Skip to main content

Vegetable Magic: Plant-Based Recipes

Updated: 8/14/21 2:00 amPublished: 5/14/19
By Catherine Newman

These quick, low-carb plant-based recipes are delicious and nutritious ways to bring more vegetables into your life

Full disclosure: I love vegetables. Love, love, love them. Would I rather eat melted cheese with a spoon than a giant bowl of kale? Sure. But vegetables have so much to offer, with all their colors and flavors and textures: bright or soft; loud or quiet; tender or creamy or crunchy, depending on how, or whether, you cook them. And maybe it’s the power of suggestion or the real power of vegetables, but I feel great after I eat a big plateful of something plant-based. It’s like a kind of vegetal high. Which I want to share with you here.

Are these your typical plain, boring vegetable recipes? They’re not. They’ve got cheese, butter, sour cream, more cheese. So they’re delicious enough that you can get more of those veggies into yourself and your loved ones – which is so important! In fact, the American Diabetes Association (ADA) just released their Consensus Report on what to eat with diabetes and prediabetes, which emphasized the benefits of eating more non-starchy vegetables – e.g., zucchini, cauliflower, kale, green beans, broccoli, Brussels sprouts, asparagus, tomatoes, celery, zucchini, and more listed here. This is also very much in line with diaTribe’s nutrition guidelines, because vegetables are really kind of the best, nutritionwise.

Besides making sure to add plenty of yum, ingredients-wise, there are other important principles to keep in mind, like starting with vegetables that are as fresh and enticing as possible. (Save whatever’s aging in the crisper drawer for compost bins or goats.)  And make sure to season them well. Taste the vegetables before you serve them, especially if a dish has been sitting at room temperature for a while. Sometimes the flavor kind of evaporates, and you may need to amp it up a little. If it’s not absolutely cravably delicious, then figure out what else it might need. Salt? A little more butter or cheese? A squeeze of lemon? A grinding of black pepper? Add it!

And then let the magic begin.

1. Parmesan-Crusted Zucchini Wheels

I want to call them “chips,” but they’re not really chips; they’re tender squash slices topped with a crackly, cheesy crust. You can make them as a nutrient-packed finger food, or you can serve them on people’s plates, as a dinner side, to be eaten with knife and fork. Either way, just don’t skimp on the cheese.

View the recipe.

2. Creamy Mashed Cauliflower

Densely creamy, rich, and smooth. As comforting as comfort food gets, and just as happy under a ladleful of gravy as their carbier cousins.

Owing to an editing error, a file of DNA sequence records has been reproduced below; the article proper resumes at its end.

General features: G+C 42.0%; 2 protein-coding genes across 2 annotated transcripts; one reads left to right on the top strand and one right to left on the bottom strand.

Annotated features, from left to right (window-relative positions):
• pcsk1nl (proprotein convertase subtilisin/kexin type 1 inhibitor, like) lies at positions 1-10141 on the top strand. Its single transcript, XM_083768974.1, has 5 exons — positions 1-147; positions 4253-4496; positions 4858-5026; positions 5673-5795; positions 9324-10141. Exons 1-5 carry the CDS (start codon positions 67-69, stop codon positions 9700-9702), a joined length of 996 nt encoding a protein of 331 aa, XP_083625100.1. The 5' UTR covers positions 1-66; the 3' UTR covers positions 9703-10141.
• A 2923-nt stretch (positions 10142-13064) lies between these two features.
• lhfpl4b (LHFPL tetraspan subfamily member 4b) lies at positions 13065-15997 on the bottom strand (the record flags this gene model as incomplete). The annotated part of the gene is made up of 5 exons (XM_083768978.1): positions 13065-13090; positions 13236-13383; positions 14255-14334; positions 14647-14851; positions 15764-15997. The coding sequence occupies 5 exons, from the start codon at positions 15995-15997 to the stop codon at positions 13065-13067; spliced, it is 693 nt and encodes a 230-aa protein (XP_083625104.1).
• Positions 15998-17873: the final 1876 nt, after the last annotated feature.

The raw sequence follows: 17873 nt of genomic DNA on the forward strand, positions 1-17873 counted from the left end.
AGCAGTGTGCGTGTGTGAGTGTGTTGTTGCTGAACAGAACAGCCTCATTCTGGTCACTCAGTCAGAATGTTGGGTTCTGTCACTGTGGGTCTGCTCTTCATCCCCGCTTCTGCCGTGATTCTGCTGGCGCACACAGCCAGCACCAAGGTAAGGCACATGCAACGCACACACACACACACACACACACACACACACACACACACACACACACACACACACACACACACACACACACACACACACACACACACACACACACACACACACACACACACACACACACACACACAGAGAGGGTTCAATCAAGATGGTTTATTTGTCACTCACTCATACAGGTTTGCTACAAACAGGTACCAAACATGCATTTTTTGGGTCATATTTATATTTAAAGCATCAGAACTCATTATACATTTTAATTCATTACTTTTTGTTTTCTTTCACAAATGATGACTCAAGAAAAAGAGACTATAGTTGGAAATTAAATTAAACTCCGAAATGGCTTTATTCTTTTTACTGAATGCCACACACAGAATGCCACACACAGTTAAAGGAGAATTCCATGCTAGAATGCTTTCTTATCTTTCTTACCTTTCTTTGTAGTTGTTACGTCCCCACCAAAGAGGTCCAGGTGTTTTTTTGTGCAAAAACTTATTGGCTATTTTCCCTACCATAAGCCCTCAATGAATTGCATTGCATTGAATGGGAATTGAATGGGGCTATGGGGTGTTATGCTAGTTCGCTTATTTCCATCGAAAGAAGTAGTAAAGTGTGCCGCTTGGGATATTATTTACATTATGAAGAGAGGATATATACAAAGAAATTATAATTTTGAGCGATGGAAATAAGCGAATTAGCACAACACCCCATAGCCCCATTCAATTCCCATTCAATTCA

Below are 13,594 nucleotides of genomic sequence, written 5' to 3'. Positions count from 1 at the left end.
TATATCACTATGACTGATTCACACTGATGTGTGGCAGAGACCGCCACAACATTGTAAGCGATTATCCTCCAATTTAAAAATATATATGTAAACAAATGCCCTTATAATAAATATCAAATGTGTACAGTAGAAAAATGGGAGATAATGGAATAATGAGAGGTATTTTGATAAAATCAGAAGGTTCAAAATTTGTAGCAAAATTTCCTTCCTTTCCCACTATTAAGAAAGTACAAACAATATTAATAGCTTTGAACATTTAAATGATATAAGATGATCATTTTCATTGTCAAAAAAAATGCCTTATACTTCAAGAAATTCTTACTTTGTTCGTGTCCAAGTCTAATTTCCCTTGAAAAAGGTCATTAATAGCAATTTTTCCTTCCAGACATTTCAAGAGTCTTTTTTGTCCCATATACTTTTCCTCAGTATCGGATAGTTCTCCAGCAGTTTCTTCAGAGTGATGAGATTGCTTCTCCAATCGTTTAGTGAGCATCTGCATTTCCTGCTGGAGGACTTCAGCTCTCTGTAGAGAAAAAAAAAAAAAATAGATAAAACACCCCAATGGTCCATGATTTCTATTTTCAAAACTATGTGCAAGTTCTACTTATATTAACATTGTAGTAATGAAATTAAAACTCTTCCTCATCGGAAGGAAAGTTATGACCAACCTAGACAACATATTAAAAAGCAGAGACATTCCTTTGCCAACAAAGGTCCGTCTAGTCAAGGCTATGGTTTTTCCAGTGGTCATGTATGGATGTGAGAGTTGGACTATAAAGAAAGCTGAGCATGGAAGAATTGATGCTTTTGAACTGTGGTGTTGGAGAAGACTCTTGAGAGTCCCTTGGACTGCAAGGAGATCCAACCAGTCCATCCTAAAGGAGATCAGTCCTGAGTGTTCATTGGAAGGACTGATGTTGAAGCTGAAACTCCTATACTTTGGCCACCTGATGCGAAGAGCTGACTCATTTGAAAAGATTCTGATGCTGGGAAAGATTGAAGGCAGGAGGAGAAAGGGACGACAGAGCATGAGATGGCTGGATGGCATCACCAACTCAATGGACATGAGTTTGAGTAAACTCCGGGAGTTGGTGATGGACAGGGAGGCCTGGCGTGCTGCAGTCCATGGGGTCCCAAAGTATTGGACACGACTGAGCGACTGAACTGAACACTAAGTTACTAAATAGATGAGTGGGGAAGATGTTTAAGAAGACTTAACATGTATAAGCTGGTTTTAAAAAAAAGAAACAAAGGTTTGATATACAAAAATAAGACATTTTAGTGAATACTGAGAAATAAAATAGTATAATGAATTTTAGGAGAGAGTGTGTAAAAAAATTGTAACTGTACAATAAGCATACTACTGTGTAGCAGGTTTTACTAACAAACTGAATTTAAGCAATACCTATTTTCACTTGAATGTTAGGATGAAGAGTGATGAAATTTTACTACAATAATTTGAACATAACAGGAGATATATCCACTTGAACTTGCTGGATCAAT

View the recipe.

3. Double-Crunch Kale Slaw

Toasted almonds and crisp apples bring their best, crunchy selves to a giant bowlful of lemony, garlicky, toothsome kale. Just try it, even if the individual ingredients don’t sing to you.

View the recipe.

4. Lemony One-Pan Green 


This recipe turns out the most perfectly tender, perfectly buttery beans you can imagine. Plus, the method is kind of brilliant: basically, by the time the water has evaporated, the beans cooked through – which means they’re pan-to-table.

View the recipe.

Other plant-based recipes:

5. Cauliflower “Mac and Cheese”

6. Basic Edamame

7. Tex-Mex Kale Bowl with Creamy Lime Dressing

8. Everyone’s Favorite Salad

9. Basic Cauliflower Rice

10. Zucchini Spaghetti

11. The Best Roasted Vegetables

About Catherine

Catherine loves to write about food and feeding people. In addition to her recipe and parenting blog Ben & Birdy (which has about 15,000 weekly readers), she edits the ChopChop series of mission-driven cooking magazines. This kids’ cooking magazine won the James Beard Publication of the Year award in 2013 – the first non-profit ever to win it – and a Parents’ Choice Gold Award. She also helped develop Sprout, a WIC version of the magazine for families enrolled in the Special Supplemental Nutrition Program for Women, Infants, and Children (WIC), as well as Seasoned, their senior version. They distribute over a million magazines annually, through paid subscriptions, doctor’s offices, schools, and hospitals. Their mission started with obesity as its explicit focus – and has shifted, over the years, to a more holistic one, with health, happiness, and real food at its core. That’s the same vibe Catherine brings to the diaTribe column.

[Photo Credit: Catherine Newman]

What do you think?

About the authors

Catherine loves to write about food and feeding people. In addition to her recipe and parenting blog Ben & Birdy (which has about 15,000 weekly readers), she edits the ChopChop... Read the full bio »